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A case for an argument based on evidence

Source: Campus Capacity Study, April 2011
When McMaster attempts to justify adding to the parking supply in west campus (which would nullify an attempt by professors to use the space for wetland recovery research on the former floodplain) they have been saying that any new buildings on the main campus are going to be built over existing parking lots. Losing these central campus parking spaces means they would have to transfer the parking to west campus lots.

Well...

If we look at the possible building sites on the main campus as identified in the Campus Capacity Study (April 2011), we see that half the potential sites on the main campus are NOT parking lots, but under-utilized "temporary" buildings (which look more like airport hangars than university buildings) - the report also suggests that the "incremental" nature of the future building space needs are not pressing due to the availability of these potential sites. The report goes further to suggest "McMaster may need to consider further off-campus development in appropriate locations" - which I suppose they are doing with the Innovation Park on Longwood, the downtown centre, and the planned Health Centre at Main and Bay.
Two "Temporary" buildings, North Campus

The fact remains, based on McMaster's own parking data, there are over 1,000 empty parking spaces on campus lots at peak demand. McMaster has plenty of parking supply and needs to manage future demand to ensure that sustainable modes are prioritized over single occupancy vehicle use.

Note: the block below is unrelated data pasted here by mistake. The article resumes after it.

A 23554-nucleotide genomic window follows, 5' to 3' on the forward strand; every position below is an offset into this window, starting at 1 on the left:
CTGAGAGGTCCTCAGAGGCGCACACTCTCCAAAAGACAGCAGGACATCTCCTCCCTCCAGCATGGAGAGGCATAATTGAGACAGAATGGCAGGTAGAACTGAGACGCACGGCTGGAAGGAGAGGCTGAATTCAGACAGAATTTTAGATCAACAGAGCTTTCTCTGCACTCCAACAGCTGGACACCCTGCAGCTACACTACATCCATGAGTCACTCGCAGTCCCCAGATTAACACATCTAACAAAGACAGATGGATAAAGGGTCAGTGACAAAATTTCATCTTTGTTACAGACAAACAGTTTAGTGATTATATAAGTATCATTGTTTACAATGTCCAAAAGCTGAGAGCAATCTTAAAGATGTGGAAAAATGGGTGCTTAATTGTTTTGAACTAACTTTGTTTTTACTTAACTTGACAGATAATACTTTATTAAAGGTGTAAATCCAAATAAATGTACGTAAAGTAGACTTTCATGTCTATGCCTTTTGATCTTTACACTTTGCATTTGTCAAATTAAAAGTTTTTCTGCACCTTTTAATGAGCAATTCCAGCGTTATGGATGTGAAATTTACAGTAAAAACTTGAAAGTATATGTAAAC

The university's arguments for re-paving have been weak (ex. "Unfortunately, the demand for vehicular transportation continues and the need for parking remains. We do, therefore, need to restore the parking Lot M." UPC Letter, May 2011) and are not supported by their own data which strongly suggests room for reducing parking surface area while ensuring current users retain their space.

It seems McMaster is more interested in fighting to maintain the status quo rather than embracing the potential for an innovative and multi-disciplinary on-campus research facility. This "hold the fort" approach means McMaster's PR department will get more work defending the Parking office than its own professors and student researchers with an interest in wetland recovery and other research potential in Lot M. 

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